Although the US has contributed immensely to the comic book medium, there are many fine comics from other countries. Have you ever heard of Asterix? Le Transperceneige? Diabolik? What do all these comics have in common? They’re not American or originally produced in English speaking countries.
Are foreign comics worth collecting?
You bet they are.
In this post I’ll give a run down on four non-American comics worth owning right now (if you can find them).
To clarify and to narrow my criteria here: my primary goal is to list valuable non-American comics and collectible comic strips ignoring foreign, i.e. non-American versions of popular American superheroes or other pop culture figures, except where the stories involving them are new and not originally available in English.
My choices are guided mainly with pop culture impact and popularity for the current US market in mind.
This means that almost all the books listed below have or will make an impact on the US market at some point and many therefore have English translations. The English versions (where available) are subsequently also listed so that the curious reader who don’t speak the original language can find reading copies.
Asterix Le Gaulois #1 [Dargaud, France] (1961) – First collection of Stories
Asterix is a Franco-Belgian comic created by René Goscinny and Albert Uderzo and originally serialized in Pilote magazine in October of 1959. Even if you’ve never read it, you’ve probably seen images of this fat Viking. Set during the Iron Age, Asterix is a Gaul who is unhappy with the up and coming Roman takeover of his country. This is a humorous Belgian comic, but Asterix does have various heroic qualities. The earliest stories from Pilote Magazine were collected in 1961 as Asterix Le Gaulois and published by the French Comic publisher Dargaud. The English translation: Asterix the Gaul #1, was published by Hodder & Stoughton in 1968. The latest Asterix film: The Secret Potion, was released for the US market in June of this year.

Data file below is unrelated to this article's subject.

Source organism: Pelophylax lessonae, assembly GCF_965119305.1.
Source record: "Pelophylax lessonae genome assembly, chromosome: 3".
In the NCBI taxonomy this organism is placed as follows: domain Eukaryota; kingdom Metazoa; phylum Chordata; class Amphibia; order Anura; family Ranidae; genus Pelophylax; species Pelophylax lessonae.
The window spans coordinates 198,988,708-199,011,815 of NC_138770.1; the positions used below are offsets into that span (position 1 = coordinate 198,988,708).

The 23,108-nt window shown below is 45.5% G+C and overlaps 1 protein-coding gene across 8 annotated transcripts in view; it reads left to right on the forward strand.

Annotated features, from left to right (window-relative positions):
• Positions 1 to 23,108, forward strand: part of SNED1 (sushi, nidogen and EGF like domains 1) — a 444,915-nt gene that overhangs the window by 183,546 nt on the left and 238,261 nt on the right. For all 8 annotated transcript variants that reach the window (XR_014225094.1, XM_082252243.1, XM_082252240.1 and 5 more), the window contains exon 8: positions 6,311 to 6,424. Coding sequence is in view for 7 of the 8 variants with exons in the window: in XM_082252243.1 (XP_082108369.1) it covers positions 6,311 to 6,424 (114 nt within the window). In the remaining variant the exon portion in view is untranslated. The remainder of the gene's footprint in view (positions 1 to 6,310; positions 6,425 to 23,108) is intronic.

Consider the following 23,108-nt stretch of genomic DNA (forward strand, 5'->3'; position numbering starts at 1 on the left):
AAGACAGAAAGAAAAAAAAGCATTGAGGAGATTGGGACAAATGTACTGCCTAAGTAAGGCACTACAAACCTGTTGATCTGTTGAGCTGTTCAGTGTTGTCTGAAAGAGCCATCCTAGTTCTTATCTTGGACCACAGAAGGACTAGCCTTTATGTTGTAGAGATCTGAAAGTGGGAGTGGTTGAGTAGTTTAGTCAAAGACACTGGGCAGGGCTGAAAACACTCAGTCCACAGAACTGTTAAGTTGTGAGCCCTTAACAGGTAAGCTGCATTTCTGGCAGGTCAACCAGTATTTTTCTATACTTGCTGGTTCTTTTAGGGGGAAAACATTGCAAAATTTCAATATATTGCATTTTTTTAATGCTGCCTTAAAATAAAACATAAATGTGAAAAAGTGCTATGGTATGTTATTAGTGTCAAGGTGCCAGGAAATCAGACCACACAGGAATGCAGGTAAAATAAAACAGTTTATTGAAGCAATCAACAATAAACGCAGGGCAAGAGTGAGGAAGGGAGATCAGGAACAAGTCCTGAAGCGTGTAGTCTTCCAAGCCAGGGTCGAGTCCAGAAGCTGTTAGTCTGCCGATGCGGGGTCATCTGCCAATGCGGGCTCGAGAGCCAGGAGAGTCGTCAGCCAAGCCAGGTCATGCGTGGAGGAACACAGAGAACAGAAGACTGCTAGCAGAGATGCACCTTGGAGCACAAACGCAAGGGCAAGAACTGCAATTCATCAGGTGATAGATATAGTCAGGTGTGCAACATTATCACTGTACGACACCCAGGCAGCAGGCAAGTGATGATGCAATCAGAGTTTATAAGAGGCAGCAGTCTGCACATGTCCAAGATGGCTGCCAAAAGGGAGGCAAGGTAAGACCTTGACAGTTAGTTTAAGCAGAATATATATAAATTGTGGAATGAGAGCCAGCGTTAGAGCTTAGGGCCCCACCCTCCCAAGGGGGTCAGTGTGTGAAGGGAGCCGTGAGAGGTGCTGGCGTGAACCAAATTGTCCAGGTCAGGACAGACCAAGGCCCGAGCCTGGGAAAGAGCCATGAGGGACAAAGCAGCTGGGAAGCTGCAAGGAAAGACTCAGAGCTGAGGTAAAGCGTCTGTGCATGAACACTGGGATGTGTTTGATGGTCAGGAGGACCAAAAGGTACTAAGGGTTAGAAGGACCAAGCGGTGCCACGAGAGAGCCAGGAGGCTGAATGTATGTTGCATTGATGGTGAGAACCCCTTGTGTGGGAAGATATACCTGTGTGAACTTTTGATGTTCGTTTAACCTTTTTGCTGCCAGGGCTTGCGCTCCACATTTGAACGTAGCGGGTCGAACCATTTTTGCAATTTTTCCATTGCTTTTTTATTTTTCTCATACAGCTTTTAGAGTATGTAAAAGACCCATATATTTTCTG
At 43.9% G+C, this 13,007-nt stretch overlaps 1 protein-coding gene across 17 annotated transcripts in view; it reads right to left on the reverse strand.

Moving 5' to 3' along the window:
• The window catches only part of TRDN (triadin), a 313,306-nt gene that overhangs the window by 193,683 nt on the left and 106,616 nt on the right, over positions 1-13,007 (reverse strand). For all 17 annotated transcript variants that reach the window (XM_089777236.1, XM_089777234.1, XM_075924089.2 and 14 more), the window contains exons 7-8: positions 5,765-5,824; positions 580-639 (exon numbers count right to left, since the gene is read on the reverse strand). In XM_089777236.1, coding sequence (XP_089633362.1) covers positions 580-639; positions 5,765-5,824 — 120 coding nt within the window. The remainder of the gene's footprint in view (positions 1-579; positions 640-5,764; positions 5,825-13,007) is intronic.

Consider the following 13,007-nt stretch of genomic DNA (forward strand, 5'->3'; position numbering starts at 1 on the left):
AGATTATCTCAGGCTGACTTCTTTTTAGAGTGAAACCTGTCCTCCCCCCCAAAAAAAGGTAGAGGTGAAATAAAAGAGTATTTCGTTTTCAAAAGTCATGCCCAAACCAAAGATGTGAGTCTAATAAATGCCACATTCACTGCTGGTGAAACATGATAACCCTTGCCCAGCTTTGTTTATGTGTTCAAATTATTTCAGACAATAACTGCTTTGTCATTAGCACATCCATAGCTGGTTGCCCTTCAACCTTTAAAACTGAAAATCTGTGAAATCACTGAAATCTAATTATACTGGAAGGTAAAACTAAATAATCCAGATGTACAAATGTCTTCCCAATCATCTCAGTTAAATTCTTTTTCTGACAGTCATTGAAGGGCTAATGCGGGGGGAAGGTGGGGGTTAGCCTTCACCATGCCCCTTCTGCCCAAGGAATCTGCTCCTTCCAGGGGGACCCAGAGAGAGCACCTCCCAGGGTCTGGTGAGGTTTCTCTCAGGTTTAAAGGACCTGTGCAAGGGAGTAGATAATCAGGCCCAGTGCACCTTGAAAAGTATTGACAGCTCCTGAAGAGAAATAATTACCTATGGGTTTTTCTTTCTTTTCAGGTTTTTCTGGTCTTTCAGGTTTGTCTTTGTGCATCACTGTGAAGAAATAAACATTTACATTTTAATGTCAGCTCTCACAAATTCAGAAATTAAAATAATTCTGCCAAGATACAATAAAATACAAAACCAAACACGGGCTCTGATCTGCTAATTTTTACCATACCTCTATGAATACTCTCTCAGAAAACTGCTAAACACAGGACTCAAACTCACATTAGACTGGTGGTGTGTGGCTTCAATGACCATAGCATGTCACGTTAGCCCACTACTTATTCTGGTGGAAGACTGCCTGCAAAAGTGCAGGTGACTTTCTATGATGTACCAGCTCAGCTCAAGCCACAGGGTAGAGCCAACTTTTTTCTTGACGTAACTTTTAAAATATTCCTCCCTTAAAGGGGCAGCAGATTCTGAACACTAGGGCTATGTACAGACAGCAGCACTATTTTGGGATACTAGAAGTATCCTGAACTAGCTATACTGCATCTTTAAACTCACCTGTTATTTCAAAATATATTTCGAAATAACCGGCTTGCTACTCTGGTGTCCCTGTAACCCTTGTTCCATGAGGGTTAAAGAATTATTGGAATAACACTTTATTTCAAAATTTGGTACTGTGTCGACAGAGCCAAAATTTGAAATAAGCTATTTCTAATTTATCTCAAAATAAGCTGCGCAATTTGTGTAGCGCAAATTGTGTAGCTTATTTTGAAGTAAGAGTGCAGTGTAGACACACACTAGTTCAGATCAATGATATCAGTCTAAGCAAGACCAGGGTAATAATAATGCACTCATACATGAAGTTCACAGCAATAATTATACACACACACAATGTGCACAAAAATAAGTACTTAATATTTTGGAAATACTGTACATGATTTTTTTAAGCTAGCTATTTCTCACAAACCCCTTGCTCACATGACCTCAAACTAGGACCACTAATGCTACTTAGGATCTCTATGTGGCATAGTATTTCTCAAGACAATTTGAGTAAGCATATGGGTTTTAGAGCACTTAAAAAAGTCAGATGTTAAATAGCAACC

Le Transperceneige [Casterman, France] (1982) – Basis for the film Snowpiercer
Le Transperceneige is a dystopian tale set in the 1980s. Created by the Frenchmen Jacques Lob and Jean-Marc Rochette, it chronicles a revolt on a one-thousand and one car long train after a second ice age hits the planet. Doomed to circle the globe and never stop, this sci-fi tale will be known to most American readers from the movie ‘Showpiercer’ from 2013. The movie featured Chris Evans, Tilda Swinton, and John Hurt among others and was directed by Bong Joon-Ho. This graphic novel, by contrast, was originally published by Casterman in France, but the English version ‘Snowpiercer’ was published by Titan Comics in 2014 to capitalize on the success of the film. The original comic is currently in development as a television series set to air on the TBS network in the Spring of 2020.
Diabolik [Astorina, Italy] (1962) – Italian Anti-Hero
Italian sisters Angela and Luciana Giussani created the masked acrobat and thief known as Diabolik, an anti-hero who robs from other criminals. This comic is one of the more popular Italian titles (along with series like Dylan Dog) that highlights the grittier side of European comics. Originally published by Italian publishing company Astorina in 1962. It was a huge hit in Italy, selling millions of copies and inspiring a radio show, an Italian TV series and even, in 1968 a live action film directed by Mario Bava called ‘Danger: Diabolik!’ and starring American actor John Phillip Law with music by Enrico Morricone.
If you want to find out what all the Diabolik hype is about, the English language version of this comic was published by Pacific Comics Club. Also, a remake of the 1960s film with an all Italian case, will be released Stateside in 2020.
El Sorprendente Hombre Araña #128 [Editora de Periódicos La Prensa, Mexico] – Spider-Man Wedding Cover
Finally we end with a happy ending, because who doesn’t like that? Well, if you’re a Spider-man fan and completest, and if you preferred Gwen over Mary Jane, then you’ll be happy to know that the Mexican version of Spidey didn’t accept Gwen’s death in 1973. So, instead, they changed the story. If you can find this Spanish version, it has a happy wedding cover that anticipates the Peter/ MJ wedding by about a decade- with a happy Peter and Gwen tying the knot to boot. Mexican Spider-man actually followed the American version very closely until the death of Gwen. Also, since nobody really dies in comics (everyone is immortal on the comic page), and we know Gwen has since come back in various forms, in hindsight, this comic was prescient.
Currently this is a hot comic on eBay, sales go for between $40.00 – $100.00. If you find this, hold onto it, this story line might be printed in English soon, which will boost its popularity.